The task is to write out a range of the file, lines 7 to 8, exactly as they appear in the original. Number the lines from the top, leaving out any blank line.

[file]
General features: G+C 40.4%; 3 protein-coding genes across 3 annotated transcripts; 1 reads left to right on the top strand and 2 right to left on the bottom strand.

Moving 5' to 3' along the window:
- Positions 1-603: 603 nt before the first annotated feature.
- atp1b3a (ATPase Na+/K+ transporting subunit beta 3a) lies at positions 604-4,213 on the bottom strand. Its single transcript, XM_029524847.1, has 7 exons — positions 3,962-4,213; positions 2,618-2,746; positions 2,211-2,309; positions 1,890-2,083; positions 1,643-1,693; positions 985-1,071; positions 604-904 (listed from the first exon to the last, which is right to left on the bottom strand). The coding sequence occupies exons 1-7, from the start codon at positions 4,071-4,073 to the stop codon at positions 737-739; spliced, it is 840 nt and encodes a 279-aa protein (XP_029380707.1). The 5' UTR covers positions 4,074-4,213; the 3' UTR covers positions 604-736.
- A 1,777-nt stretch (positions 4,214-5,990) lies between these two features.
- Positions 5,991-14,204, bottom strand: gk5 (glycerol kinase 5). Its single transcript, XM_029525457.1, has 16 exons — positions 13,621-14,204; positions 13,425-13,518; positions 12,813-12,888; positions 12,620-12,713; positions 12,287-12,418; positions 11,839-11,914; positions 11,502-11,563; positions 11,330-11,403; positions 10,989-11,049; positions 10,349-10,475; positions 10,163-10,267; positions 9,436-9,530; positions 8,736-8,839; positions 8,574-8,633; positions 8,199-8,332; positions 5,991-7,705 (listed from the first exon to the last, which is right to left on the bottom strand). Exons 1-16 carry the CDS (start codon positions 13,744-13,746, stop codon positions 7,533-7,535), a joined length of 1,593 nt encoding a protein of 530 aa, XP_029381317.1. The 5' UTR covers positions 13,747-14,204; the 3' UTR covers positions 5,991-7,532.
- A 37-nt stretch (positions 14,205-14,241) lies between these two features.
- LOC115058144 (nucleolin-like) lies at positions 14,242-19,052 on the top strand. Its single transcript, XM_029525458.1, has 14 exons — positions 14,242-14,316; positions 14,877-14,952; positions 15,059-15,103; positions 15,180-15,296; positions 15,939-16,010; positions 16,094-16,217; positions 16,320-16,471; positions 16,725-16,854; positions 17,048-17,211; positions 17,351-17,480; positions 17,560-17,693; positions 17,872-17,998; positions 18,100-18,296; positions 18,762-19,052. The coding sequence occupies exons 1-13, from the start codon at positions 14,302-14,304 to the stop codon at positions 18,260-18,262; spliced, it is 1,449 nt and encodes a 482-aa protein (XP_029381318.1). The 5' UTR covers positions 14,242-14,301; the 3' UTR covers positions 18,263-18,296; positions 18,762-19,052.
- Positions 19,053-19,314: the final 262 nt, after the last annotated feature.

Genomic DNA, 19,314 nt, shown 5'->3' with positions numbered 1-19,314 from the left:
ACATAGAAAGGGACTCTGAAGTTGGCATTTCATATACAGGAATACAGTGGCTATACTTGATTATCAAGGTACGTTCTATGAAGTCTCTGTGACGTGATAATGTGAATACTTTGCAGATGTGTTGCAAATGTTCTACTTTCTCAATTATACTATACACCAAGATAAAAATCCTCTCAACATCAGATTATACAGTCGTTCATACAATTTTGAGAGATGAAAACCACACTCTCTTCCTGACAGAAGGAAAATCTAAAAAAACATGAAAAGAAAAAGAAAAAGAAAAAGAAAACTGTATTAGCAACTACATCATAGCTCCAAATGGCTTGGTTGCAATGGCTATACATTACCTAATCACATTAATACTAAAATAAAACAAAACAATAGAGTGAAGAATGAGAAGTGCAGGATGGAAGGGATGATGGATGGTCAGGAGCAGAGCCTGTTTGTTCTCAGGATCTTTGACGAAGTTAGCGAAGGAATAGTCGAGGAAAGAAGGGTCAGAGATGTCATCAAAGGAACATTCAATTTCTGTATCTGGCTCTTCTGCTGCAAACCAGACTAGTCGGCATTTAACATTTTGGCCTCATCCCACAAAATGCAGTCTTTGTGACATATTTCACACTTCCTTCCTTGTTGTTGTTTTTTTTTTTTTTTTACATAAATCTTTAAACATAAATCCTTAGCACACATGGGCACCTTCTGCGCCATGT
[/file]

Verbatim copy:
- A 37-nt stretch (positions 14,205-14,241) lies between these two features.
- LOC115058144 (nucleolin-like) lies at positions 14,242-19,052 on the top strand. Its single transcript, XM_029525458.1, has 14 exons — positions 14,242-14,316; positions 14,877-14,952; positions 15,059-15,103; positions 15,180-15,296; positions 15,939-16,010; positions 16,094-16,217; positions 16,320-16,471; positions 16,725-16,854; positions 17,048-17,211; positions 17,351-17,480; positions 17,560-17,693; positions 17,872-17,998; positions 18,100-18,296; positions 18,762-19,052. The coding sequence occupies exons 1-13, from the start codon at positions 14,302-14,304 to the stop codon at positions 18,260-18,262; spliced, it is 1,449 nt and encodes a 482-aa protein (XP_029381318.1). The 5' UTR covers positions 14,242-14,301; the 3' UTR covers positions 18,263-18,296; positions 18,762-19,052.